A KERRY man who has admitted he objects â€œall the timeâ€ to one-off houses and developments in scenic and conservation areas in the county has himself been turned down for a single rural house in an amenity area.
Michael J Horgan, Upper Cloonbeg,
The area, designated a secondary special amenity rural landscape in the county development plan, is near a river and is just outside the Special Area of Conservation of Lough Guitane, the primary water source for Kerry.
Mr Horgan, who is retired, said he wants the house in Killarney because he now spends four days a week there, walks in the national park and has a boat at Ross Castle. He had been granted planning permission previously for a two-storey house on the site which he has owned since the late 1990s. The council said the house would interfere with an essentially unspoilt area.
The planning application to the county council last March - with the newspaper notice appearing in Irish - was met with an avalanche of letters objecting to Mr Horganâ€™s proposal. Some of the dozen or so people objecting to the application raised concerns about traffic, pollution, zoning, proximity to a river and a lake, ribbon development and archaeology.
It was pointed out that Mr Horgan regularly objected to such housing for others. One letter said he had â€œa long established history of objections to one-off housing applications in rural areas.â€
Mr Horgan claimed in his appeal that many of those objecting were persons or friends of persons whose developments he objected to previously, both personally and as chairman of Rivers and Lakes of Killarney Conservation Association.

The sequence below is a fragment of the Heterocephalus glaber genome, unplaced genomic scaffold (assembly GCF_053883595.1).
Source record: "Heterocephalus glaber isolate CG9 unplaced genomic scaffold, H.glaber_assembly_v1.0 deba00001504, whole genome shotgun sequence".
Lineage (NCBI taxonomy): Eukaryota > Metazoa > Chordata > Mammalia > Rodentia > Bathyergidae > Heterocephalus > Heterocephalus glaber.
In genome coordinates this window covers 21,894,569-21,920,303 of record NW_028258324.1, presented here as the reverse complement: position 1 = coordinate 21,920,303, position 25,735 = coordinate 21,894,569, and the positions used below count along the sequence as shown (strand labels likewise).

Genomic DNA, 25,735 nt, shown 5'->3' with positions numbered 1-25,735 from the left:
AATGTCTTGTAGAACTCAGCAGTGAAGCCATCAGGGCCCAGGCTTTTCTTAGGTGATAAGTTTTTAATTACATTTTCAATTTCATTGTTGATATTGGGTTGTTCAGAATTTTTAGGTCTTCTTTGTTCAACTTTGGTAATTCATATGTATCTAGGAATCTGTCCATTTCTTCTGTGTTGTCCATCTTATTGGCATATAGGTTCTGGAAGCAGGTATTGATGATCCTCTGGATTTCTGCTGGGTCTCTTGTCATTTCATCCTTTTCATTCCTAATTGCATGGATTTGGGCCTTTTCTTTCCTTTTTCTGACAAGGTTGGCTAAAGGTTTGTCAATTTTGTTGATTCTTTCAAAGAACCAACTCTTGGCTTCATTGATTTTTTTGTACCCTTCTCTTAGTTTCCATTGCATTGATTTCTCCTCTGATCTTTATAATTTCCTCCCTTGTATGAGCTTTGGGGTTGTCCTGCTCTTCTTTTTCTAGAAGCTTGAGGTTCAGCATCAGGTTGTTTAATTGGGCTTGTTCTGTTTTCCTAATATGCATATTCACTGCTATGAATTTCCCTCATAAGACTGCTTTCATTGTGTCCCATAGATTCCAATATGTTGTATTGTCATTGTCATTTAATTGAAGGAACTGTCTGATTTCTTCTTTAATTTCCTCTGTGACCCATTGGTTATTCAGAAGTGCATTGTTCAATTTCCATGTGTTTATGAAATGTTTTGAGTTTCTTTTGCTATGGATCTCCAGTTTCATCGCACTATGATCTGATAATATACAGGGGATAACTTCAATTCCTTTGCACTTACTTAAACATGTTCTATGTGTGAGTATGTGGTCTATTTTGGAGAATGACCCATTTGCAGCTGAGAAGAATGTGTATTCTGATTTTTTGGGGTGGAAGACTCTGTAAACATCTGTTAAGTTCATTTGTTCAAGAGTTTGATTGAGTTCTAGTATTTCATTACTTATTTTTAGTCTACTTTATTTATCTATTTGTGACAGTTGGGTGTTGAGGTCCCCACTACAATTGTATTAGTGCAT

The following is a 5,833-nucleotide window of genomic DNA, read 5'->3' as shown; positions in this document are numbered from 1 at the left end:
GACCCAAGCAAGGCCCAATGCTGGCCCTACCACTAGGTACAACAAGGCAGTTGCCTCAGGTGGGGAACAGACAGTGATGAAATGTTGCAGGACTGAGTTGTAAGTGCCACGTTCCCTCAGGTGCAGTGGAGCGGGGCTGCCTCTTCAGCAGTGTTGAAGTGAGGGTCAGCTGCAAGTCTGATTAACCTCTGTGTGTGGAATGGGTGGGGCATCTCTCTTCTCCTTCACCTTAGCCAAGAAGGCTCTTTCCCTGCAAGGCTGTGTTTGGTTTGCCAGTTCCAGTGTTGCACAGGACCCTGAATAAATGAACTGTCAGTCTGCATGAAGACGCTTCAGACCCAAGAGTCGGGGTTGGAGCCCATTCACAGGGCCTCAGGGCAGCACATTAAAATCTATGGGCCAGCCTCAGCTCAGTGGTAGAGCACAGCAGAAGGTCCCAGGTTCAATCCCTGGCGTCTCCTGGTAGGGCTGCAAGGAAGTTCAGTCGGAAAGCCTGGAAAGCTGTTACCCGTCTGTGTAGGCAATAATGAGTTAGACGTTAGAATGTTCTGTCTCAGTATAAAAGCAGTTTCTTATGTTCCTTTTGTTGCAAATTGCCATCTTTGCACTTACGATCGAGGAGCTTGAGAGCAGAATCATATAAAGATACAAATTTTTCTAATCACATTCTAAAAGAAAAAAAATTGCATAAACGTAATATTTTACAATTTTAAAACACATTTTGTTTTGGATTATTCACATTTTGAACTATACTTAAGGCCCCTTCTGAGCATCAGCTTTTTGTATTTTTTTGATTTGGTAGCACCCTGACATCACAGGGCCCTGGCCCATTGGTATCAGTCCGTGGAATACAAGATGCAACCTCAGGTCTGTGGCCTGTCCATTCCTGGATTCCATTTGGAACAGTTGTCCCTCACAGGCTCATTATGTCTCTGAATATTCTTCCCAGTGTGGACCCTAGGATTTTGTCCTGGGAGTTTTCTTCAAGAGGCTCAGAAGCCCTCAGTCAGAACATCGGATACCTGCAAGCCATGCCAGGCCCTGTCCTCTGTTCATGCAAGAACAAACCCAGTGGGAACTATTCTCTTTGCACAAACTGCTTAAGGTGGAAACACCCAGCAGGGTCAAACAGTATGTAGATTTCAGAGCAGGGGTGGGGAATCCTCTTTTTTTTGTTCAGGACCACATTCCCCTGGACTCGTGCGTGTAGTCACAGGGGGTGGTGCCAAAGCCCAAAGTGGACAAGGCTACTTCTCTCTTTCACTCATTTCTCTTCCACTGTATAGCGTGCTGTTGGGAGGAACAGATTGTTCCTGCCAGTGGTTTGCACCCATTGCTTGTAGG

He also said he had been involved in many planning applications and appeals - most of his appeals were upheld by An Bord Pleanala - but he objected to being branded a serial objector by county councillors who last year wanted to establish a register of such objectors.
Mr Horgan said on Monday that he had â€œnever stoppedâ€ objecting to developments and would continue to do so, because of his interest in preserving the environment and scenery of Kerry.
On at least one occasion he hired a private investigator to gather information on an unsuitable development, and has highlighted pollution near the famous Torc Waterfall, as well as the treatment of effluent at the Victorian Dinis Cottage in
He has also been instrumental in ensuring information kiosk would now have to apply for planning permission as a retail outlet, as it had changed its emphasis.
Mr Horgan, who has a keen interest in angling as well as the outdoors and planning matters, said he would be studying An Bord Pleanalaâ€™s decision carefully.
His proposed house was to be located in an area which already had a number of houses.
â€œI had planning permission there already, but I let it run out,â€ he said.
An Bord Pleanalaâ€™s planning inspector, Mairead Kenny, said she did not consider that the pursuit of recreational activities by a retired person on a four-day a week basis constitutes a rural generated demand for a dwelling house.
â€œThe development which is sited within an area which is subject of considerable development pressure, is contrary to the sustainable rural housing guidelines and would be unacceptable from the point of view of proposals for wastewater treatment and result in a traffic hazard,â€ Ms Kenny said, advising refusal.
The board upheld its inspectorâ€™s recommendation saying it considered that the proposed development would endanger public safety by reason of traffic hazard and it would constitute â€œexcessive density of development by virtue of its impact on the landscape and would give rise to an extension of linear development into a substantially unspoiled open area which would interfere with the character of the landscape, designated as Secondary Special Amenity in the current development plan for the areaâ€The proposed development would, therefore, be contrary to the proper planning and sustainable development of the area, the board ruled.